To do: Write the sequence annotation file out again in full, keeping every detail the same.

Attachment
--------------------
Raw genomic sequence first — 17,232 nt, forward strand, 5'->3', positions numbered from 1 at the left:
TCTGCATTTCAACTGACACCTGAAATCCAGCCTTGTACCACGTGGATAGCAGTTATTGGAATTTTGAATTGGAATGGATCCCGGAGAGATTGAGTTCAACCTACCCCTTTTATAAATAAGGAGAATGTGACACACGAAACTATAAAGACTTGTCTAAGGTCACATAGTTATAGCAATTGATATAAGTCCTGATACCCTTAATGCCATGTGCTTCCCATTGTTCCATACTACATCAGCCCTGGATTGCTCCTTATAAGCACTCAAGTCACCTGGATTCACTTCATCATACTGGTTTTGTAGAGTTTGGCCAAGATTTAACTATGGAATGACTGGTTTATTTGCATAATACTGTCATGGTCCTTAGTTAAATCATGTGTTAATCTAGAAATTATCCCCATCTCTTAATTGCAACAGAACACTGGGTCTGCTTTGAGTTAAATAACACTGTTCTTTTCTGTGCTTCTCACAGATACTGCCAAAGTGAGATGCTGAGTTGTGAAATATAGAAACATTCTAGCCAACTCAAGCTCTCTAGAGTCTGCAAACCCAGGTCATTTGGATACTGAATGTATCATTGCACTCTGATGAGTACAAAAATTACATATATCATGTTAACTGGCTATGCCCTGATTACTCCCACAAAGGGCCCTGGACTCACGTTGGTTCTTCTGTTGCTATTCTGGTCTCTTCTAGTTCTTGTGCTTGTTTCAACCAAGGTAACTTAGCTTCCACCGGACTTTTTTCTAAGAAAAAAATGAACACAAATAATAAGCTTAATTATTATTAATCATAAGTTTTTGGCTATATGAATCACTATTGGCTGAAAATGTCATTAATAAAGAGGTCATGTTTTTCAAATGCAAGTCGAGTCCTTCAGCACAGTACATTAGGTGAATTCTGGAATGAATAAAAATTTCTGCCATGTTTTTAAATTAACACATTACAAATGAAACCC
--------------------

Raw genomic sequence first — 17,232 nt, forward strand, 5'->3', positions numbered from 1 at the left:
TCTGCATTTCAACTGACACCTGAAATCCAGCCTTGTACCACGTGGATAGCAGTTATTGGAATTTTGAATTGGAATGGATCCCGGAGAGATTGAGTTCAACCTACCCCTTTTATAAATAAGGAGAATGTGACACACGAAACTATAAAGACTTGTCTAAGGTCACATAGTTATAGCAATTGATATAAGTCCTGATACCCTTAATGCCATGTGCTTCCCATTGTTCCATACTACATCAGCCCTGGATTGCTCCTTATAAGCACTCAAGTCACCTGGATTCACTTCATCATACTGGTTTTGTAGAGTTTGGCCAAGATTTAACTATGGAATGACTGGTTTATTTGCATAATACTGTCATGGTCCTTAGTTAAATCATGTGTTAATCTAGAAATTATCCCCATCTCTTAATTGCAACAGAACACTGGGTCTGCTTTGAGTTAAATAACACTGTTCTTTTCTGTGCTTCTCACAGATACTGCCAAAGTGAGATGCTGAGTTGTGAAATATAGAAACATTCTAGCCAACTCAAGCTCTCTAGAGTCTGCAAACCCAGGTCATTTGGATACTGAATGTATCATTGCACTCTGATGAGTACAAAAATTACATATATCATGTTAACTGGCTATGCCCTGATTACTCCCACAAAGGGCCCTGGACTCACGTTGGTTCTTCTGTTGCTATTCTGGTCTCTTCTAGTTCTTGTGCTTGTTTCAACCAAGGTAACTTAGCTTCCACCGGACTTTTTTCTAAGAAAAAAATGAACACAAATAATAAGCTTAATTATTATTAATCATAAGTTTTTGGCTATATGAATCACTATTGGCTGAAAATGTCATTAATAAAGAGGTCATGTTTTTCAAATGCAAGTCGAGTCCTTCAGCACAGTACATTAGGTGAATTCTGGAATGAATAAAAATTTCTGCCATGTTTTTAAATTAACACATTACAAATGAAACCC